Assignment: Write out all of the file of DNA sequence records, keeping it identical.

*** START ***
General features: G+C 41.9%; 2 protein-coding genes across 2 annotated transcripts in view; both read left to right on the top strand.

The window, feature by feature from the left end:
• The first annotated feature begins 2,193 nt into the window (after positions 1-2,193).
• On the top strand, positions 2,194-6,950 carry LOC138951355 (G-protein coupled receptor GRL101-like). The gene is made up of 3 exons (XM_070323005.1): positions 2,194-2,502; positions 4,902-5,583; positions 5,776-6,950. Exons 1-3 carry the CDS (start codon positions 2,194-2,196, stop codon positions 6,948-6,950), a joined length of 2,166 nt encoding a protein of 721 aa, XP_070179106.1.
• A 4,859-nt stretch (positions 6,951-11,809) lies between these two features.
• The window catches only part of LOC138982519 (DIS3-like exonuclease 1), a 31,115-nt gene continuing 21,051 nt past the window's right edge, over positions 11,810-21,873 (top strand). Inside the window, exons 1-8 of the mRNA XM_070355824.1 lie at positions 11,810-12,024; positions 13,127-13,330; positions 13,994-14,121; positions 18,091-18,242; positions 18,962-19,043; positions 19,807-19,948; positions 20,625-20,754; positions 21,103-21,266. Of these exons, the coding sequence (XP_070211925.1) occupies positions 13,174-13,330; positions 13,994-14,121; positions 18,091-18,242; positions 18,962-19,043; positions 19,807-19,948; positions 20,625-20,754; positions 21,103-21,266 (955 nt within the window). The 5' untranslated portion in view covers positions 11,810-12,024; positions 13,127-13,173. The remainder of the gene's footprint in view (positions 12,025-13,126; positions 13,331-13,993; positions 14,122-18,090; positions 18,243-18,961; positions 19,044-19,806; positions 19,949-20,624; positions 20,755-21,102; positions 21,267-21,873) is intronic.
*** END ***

General features: G+C 41.9%; 2 protein-coding genes across 2 annotated transcripts in view; both read left to right on the top strand.

The window, feature by feature from the left end:
• The first annotated feature begins 2,193 nt into the window (after positions 1-2,193).
• On the top strand, positions 2,194-6,950 carry LOC138951355 (G-protein coupled receptor GRL101-like). The gene is made up of 3 exons (XM_070323005.1): positions 2,194-2,502; positions 4,902-5,583; positions 5,776-6,950. Exons 1-3 carry the CDS (start codon positions 2,194-2,196, stop codon positions 6,948-6,950), a joined length of 2,166 nt encoding a protein of 721 aa, XP_070179106.1.
• A 4,859-nt stretch (positions 6,951-11,809) lies between these two features.
• The window catches only part of LOC138982519 (DIS3-like exonuclease 1), a 31,115-nt gene continuing 21,051 nt past the window's right edge, over positions 11,810-21,873 (top strand). Inside the window, exons 1-8 of the mRNA XM_070355824.1 lie at positions 11,810-12,024; positions 13,127-13,330; positions 13,994-14,121; positions 18,091-18,242; positions 18,962-19,043; positions 19,807-19,948; positions 20,625-20,754; positions 21,103-21,266. Of these exons, the coding sequence (XP_070211925.1) occupies positions 13,174-13,330; positions 13,994-14,121; positions 18,091-18,242; positions 18,962-19,043; positions 19,807-19,948; positions 20,625-20,754; positions 21,103-21,266 (955 nt within the window). The 5' untranslated portion in view covers positions 11,810-12,024; positions 13,127-13,173. The remainder of the gene's footprint in view (positions 12,025-13,126; positions 13,331-13,993; positions 14,122-18,090; positions 18,243-18,961; positions 19,044-19,806; positions 19,949-20,624; positions 20,755-21,102; positions 21,267-21,873) is intronic.